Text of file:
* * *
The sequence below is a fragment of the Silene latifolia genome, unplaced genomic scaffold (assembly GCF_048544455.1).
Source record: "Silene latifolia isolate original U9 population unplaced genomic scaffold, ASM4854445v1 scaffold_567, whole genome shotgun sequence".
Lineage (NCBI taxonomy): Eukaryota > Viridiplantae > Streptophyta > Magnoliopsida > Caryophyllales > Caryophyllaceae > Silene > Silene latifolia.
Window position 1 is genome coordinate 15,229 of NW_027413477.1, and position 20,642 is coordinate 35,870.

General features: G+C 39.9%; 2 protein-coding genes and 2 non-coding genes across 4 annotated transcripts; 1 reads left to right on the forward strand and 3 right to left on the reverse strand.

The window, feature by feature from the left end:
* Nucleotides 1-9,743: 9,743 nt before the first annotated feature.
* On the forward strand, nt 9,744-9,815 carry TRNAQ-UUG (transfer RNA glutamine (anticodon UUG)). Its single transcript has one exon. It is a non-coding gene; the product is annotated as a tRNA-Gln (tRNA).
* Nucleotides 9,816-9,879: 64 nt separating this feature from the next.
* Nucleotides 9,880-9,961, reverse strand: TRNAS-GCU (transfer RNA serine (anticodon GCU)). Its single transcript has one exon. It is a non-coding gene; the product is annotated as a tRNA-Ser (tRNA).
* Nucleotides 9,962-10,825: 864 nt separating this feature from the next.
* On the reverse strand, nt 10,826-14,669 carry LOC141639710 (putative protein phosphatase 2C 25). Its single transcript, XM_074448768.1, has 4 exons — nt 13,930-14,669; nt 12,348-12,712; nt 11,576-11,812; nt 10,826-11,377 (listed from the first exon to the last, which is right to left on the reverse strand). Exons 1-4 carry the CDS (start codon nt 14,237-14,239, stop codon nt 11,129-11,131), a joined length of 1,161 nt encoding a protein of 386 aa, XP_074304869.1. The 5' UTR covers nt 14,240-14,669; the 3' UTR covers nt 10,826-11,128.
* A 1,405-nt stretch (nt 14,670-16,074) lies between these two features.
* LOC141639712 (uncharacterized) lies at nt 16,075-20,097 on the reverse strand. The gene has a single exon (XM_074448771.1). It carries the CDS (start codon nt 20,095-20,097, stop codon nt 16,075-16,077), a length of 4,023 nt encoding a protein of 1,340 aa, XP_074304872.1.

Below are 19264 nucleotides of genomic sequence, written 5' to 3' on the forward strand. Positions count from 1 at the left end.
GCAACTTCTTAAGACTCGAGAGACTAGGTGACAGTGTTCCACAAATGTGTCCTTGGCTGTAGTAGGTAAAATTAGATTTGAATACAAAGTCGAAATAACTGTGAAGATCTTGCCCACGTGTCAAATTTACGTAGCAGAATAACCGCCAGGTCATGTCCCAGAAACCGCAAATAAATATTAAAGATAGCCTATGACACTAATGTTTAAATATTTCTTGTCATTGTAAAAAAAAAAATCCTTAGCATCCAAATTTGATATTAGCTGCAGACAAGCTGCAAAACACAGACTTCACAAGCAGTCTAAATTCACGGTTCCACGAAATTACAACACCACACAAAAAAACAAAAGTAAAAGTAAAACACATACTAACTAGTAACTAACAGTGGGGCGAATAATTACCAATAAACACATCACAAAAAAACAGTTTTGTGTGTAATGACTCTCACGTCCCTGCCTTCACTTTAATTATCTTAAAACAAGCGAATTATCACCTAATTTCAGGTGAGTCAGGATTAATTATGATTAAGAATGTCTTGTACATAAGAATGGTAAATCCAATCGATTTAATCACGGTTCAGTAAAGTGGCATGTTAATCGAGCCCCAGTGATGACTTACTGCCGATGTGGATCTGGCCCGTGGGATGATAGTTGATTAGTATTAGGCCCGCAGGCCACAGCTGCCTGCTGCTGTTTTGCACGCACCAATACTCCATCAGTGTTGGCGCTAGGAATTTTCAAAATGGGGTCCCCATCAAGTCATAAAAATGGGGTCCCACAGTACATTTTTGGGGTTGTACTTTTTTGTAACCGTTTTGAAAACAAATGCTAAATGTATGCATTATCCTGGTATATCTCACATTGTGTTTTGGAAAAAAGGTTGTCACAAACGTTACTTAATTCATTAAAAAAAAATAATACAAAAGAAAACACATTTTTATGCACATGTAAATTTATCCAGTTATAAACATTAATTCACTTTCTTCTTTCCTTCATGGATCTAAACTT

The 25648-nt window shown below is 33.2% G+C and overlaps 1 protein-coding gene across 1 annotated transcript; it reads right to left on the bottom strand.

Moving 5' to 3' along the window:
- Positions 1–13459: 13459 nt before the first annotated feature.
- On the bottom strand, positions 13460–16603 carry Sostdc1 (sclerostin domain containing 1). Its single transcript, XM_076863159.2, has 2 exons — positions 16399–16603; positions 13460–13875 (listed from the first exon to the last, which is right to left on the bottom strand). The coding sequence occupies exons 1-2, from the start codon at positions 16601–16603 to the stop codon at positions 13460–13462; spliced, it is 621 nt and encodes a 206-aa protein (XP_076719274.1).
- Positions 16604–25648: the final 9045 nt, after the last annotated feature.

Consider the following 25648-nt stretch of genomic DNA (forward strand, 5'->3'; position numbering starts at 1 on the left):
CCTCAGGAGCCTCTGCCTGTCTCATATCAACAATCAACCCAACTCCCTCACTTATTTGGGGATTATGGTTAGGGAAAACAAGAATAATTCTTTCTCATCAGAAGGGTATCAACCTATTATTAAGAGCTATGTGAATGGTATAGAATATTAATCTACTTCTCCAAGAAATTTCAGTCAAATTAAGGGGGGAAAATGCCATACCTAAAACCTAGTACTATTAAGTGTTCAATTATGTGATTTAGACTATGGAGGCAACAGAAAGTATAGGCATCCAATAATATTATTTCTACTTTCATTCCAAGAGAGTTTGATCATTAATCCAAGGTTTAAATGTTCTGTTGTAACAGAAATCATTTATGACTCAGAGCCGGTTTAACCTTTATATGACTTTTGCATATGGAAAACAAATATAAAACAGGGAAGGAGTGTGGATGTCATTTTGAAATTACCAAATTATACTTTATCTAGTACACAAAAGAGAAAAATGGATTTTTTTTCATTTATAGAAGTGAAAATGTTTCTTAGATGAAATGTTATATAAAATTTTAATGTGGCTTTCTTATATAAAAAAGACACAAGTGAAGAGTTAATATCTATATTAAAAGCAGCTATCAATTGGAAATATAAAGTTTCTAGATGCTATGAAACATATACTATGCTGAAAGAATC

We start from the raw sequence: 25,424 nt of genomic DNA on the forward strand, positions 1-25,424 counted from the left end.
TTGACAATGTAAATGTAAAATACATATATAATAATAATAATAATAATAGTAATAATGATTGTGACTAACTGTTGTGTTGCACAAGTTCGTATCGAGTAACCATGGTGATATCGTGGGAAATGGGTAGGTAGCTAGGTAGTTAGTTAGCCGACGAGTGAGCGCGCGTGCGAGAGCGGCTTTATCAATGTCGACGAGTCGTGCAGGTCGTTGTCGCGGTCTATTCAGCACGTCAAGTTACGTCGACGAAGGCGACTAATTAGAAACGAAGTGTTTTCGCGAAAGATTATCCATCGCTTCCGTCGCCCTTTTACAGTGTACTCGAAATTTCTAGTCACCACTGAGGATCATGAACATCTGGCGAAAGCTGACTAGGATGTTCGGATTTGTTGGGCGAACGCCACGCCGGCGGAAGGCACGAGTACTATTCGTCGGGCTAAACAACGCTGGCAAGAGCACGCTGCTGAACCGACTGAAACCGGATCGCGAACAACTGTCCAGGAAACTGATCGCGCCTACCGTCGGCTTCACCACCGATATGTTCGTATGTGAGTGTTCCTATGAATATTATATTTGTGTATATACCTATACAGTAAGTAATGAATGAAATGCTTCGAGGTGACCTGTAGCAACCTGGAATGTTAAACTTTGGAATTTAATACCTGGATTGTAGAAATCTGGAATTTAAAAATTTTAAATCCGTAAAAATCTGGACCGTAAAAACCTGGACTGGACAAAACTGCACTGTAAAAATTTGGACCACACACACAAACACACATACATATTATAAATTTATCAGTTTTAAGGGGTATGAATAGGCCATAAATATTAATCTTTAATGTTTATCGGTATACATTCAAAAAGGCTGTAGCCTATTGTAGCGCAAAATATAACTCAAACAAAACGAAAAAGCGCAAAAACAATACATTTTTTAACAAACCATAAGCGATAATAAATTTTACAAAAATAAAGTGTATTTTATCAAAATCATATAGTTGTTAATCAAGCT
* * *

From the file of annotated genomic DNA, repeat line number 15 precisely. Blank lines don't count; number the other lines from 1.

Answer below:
Below are 19264 nucleotides of genomic sequence, written 5' to 3' on the forward strand. Positions count from 1 at the left end.